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Posts Tagged ‘bootlegs’

Hulk Shoot!

May 21st, 2014 No comments

Last week I was in San Francisco for the PBS Annual Meeting followed by a few additional days of vacationing. On one hand, I believe San Francisco may be the most beautiful city in the United States. On the other, it also has more panhandlers per square foot. You can’t swing a box of Rice-a-Roni without hitting a half dozen beggars and grifters.

Speaking of things that are not-quite-legit, I wanted to share one of my shopping finds from the streets of San Francisco. A charming Chinatown shop named Powell Gifts enticed me with its mural depicting every Japanese pop culture icon from Mario to Godzilla.

powellgifts

Among the anime wall scrolls and Pokemon figurines was a cache of bootleg Lego minifigures. I’ve seen photos of Lego fakes before, but this was the first time I’d encountered them in the wild.

I exited happily clutching a Hulk. I figured that at worst I’d come away with a poorly-made glob of plastic in a nifty package, and just maybe I’d score a decent reproduction of a rare, out-of-production promotional minifigure.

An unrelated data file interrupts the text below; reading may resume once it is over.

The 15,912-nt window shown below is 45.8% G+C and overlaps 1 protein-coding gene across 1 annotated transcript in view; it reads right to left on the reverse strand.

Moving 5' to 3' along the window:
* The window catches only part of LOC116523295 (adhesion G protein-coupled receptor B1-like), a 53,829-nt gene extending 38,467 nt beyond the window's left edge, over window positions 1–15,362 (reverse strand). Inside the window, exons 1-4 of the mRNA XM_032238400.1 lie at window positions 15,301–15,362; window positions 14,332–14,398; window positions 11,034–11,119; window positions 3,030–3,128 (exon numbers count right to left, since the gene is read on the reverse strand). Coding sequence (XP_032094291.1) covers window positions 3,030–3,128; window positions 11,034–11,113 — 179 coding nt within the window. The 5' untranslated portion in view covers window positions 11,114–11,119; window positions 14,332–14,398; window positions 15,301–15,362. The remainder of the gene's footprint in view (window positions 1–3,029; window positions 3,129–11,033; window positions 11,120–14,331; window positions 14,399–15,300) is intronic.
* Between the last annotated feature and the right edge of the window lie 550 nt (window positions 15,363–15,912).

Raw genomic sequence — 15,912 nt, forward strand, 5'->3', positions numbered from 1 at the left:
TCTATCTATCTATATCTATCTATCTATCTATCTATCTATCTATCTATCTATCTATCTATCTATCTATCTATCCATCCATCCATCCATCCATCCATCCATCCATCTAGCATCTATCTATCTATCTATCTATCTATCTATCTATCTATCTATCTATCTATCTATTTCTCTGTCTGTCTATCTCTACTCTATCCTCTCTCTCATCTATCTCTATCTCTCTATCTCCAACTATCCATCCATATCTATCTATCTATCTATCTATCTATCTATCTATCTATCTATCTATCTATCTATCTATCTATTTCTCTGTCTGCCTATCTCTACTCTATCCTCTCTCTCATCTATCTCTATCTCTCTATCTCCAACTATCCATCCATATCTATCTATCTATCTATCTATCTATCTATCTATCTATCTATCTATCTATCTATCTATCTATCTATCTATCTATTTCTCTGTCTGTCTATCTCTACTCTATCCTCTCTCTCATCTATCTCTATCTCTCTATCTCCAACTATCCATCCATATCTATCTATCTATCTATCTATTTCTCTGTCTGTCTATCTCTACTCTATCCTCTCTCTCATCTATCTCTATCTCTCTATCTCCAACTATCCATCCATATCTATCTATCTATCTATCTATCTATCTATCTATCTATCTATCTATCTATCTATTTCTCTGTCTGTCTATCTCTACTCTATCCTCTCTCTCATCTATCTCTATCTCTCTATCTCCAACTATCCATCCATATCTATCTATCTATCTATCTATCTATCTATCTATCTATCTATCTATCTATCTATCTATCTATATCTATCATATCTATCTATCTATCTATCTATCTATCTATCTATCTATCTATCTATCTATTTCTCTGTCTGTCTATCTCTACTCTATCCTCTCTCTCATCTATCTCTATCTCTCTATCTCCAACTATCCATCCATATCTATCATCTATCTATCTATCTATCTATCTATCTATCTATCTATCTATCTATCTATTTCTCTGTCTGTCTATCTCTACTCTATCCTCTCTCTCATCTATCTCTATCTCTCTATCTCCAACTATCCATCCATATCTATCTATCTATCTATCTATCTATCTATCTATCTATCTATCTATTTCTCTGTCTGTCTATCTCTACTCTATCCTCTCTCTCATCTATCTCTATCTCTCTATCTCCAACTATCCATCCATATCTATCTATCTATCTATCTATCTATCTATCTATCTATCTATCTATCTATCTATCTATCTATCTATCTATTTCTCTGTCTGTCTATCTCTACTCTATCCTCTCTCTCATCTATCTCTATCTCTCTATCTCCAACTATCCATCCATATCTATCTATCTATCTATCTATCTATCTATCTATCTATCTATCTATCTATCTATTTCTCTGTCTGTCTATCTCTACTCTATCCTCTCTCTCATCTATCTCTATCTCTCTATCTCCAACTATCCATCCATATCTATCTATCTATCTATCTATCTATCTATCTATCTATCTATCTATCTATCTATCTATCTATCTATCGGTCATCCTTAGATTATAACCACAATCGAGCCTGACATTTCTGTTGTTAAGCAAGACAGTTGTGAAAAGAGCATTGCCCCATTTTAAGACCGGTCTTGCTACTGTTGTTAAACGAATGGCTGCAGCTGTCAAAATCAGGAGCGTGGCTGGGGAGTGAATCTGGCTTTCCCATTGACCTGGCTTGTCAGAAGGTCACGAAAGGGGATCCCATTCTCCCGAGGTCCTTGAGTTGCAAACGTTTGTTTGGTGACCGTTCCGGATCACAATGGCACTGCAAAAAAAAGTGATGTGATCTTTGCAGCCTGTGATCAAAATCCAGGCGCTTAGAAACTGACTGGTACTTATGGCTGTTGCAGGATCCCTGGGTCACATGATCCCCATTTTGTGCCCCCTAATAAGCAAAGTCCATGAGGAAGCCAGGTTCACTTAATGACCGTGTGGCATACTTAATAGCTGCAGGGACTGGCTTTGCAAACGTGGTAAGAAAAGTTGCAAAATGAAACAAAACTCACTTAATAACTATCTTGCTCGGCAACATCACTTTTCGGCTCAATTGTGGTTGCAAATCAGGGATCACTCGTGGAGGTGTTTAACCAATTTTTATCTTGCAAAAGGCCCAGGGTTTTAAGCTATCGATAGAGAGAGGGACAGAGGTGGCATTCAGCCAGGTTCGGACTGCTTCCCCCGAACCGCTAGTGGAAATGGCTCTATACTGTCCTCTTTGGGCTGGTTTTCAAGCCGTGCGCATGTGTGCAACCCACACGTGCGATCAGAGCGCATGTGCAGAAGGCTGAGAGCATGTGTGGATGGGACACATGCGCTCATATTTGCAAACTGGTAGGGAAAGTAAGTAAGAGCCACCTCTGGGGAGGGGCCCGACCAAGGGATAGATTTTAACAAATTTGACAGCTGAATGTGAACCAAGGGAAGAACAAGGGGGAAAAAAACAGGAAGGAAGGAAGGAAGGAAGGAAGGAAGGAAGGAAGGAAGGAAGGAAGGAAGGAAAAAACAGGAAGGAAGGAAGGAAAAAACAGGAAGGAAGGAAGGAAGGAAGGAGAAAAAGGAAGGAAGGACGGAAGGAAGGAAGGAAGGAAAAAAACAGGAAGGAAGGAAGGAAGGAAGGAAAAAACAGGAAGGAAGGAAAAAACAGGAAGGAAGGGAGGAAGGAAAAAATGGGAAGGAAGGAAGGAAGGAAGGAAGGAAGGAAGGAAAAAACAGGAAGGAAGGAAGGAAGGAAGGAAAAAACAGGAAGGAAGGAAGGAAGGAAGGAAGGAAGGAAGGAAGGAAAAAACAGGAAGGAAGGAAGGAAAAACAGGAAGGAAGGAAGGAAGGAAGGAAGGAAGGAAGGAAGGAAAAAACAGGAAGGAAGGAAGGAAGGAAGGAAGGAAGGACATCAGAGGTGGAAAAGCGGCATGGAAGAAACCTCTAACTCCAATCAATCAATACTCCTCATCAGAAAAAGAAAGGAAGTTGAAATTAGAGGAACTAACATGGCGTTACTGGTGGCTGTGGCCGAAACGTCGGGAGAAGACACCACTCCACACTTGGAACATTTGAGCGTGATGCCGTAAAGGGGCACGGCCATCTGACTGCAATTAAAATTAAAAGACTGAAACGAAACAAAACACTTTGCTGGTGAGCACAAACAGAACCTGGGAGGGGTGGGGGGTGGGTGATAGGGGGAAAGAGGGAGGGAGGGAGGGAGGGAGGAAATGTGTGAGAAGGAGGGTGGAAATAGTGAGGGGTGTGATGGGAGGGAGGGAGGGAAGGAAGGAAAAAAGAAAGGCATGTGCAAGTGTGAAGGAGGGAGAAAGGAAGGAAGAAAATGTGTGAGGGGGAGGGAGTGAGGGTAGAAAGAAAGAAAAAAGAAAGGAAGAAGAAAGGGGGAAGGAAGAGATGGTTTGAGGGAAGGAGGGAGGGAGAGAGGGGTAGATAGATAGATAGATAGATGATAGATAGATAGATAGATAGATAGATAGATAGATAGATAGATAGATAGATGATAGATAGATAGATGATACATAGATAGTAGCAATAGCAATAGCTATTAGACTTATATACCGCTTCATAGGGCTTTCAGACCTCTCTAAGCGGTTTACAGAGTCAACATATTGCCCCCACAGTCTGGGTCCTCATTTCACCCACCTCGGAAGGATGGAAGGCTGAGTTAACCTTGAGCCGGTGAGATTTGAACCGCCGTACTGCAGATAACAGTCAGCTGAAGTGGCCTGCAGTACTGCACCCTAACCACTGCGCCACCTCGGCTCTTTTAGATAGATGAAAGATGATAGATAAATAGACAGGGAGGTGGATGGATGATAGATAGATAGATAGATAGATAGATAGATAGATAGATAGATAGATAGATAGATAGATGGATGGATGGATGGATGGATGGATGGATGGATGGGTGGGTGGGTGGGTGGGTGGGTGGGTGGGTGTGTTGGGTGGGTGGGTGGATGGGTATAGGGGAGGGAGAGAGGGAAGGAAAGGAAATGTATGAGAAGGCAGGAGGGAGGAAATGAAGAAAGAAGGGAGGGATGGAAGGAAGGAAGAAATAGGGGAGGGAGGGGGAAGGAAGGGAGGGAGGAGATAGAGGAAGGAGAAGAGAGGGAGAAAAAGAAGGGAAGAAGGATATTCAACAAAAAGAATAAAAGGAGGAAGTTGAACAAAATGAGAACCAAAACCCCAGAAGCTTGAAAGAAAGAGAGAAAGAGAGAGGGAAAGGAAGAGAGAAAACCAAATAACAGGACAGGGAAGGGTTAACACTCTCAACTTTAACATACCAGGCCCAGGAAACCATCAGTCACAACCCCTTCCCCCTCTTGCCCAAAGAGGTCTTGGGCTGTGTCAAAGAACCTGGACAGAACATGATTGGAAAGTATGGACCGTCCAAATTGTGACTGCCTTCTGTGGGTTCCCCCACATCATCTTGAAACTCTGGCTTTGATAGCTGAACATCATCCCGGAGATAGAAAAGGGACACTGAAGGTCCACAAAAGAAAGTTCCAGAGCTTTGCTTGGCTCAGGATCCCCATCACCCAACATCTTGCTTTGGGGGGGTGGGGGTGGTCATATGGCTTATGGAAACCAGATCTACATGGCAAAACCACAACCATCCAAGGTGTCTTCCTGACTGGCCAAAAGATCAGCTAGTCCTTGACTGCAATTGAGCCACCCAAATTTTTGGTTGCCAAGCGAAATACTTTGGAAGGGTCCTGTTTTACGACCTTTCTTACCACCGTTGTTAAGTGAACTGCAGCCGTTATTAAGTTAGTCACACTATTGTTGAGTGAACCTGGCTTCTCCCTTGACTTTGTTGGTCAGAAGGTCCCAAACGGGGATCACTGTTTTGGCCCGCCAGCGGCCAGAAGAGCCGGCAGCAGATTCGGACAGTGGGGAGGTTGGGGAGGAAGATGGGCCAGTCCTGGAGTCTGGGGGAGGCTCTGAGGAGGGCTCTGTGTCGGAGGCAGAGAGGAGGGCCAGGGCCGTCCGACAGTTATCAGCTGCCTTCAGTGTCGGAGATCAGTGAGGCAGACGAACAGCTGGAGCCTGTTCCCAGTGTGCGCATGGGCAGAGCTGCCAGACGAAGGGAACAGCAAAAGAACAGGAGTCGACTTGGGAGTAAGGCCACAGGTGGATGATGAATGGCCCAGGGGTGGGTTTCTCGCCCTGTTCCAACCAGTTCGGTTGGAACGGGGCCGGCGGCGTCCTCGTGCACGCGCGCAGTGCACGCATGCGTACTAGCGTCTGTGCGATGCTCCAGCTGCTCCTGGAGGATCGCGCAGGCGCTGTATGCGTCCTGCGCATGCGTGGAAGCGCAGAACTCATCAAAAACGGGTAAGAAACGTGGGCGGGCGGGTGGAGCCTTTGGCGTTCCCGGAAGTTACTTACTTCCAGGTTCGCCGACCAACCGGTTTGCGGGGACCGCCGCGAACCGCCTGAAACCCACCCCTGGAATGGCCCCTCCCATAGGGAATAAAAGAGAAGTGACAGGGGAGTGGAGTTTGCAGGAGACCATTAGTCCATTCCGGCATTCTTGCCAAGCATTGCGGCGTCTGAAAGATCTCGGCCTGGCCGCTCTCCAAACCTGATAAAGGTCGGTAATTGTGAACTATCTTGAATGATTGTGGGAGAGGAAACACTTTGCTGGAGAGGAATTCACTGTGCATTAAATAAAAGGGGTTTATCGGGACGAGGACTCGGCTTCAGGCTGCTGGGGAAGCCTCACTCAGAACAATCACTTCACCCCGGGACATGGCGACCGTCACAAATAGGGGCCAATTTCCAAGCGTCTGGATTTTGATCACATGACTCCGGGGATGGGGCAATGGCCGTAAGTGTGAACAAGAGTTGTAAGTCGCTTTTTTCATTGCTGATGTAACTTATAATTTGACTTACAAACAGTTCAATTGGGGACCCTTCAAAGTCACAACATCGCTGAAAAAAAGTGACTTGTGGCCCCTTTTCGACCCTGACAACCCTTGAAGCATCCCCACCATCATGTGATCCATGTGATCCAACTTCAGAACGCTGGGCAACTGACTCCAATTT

The toy came in a colorful box that closely followed the typography and house style of Lego packaging.

hulk01

The back-of-the-box artwork was cribbed from the Lego Marvel Super Heroes videogame, with Superman and Batman subbed in for Black Widow and Loki.

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Here are the contents of the box: a minifigure, a stand, three superhero stat cards (none of which are for the Hulk), and a spare hand. Also, a sniper rifle. Like the Hulk is known to carry.